any implementation of internationally accepted anti-money laundering 
requirements, such as the standards recommended by the Financial Action 
Task Force.
    Liberty Reserve's AML policy provides less than one page regarding 
what Liberty Reserve considers a sufficient response to its risk for 
money laundering activity and its legal requirements. The only 
component of the policy that addresses any due diligence requirement 
indicates that the obligation is transferred entirely to the 
exchangers. The AML policy states that Liberty Reserve will verify the 
identity of the exchangers and request from them ``a compromise to 
verify the identity of their direct clients.'' Whatever this is 
intended to mean, there is no evidence that Liberty Reserve requires 
the accredited exchangers to engage in any such customer verification. 
To the contrary, exchangers with which Liberty Reserve continues to 
work appear to have no or minimal verification or monitoring of 
clients; for example, some have no anti-money laundering policy, and 
others affirmatively advertise that they conduct no verification. Many 
of them are located in countries with lax money laundering enforcement. 
As of 2009, Liberty Reserve had outsourced its own verification process 
for new exchangers to a non-affiliated company for which at least two 
U.S. banks have rejected wires due to money laundering concerns.
    Relying on exchangers to conduct what little due diligence Liberty 
Reserve purports to require enhances the gravity of Liberty Reserve's 
money laundering risk. A review of publicly available information on 
Liberty Reserve's exchangers indicates that many of them do not provide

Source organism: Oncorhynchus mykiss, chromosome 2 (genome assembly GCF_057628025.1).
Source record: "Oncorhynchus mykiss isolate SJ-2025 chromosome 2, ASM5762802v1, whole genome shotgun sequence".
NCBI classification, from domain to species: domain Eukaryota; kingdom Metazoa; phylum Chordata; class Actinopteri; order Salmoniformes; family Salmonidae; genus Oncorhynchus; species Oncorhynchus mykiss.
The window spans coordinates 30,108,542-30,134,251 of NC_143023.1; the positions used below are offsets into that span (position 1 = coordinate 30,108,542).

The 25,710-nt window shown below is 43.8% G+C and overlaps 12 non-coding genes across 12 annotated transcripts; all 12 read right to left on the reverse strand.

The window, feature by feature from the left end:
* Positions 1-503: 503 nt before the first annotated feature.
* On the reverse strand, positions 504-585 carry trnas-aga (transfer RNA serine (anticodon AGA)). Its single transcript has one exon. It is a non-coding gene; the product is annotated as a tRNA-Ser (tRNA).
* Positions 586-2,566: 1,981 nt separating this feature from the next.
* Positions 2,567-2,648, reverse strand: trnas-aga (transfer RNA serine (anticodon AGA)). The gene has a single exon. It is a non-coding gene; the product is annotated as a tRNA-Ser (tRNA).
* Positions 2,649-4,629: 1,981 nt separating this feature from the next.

names of contact persons and obscure the country of their business 
registration or physical location. To further conceal their ownership, 
several of the exchangers registered their domain names through third-
party hosting services, and some of them used a paid service through 
their registrars to hide registration information from the public. Web 
site visitor traffic data on the exchangers' Web sites showed that most 
exchangers appear to serve relatively few customers and produce little 
online attention.
    Liberty Reserve's AML policy states that it will verify the 
identity of any direct client of Liberty Reserve ``according to the 
guidelines of various jurisdictions.'' However, Liberty Reserve appears 
to have no verification requirements in practice except for a working 
email address. Similarly, its AML policy mentions requirements to 
``train staff continuously on anti-money laundering regulations'' and 
to appoint a compliance officer responsible for monitoring and 
reporting ``any and all suspicious activities.'' Based on the 
information, or lack of information, collected by Liberty Reserve, it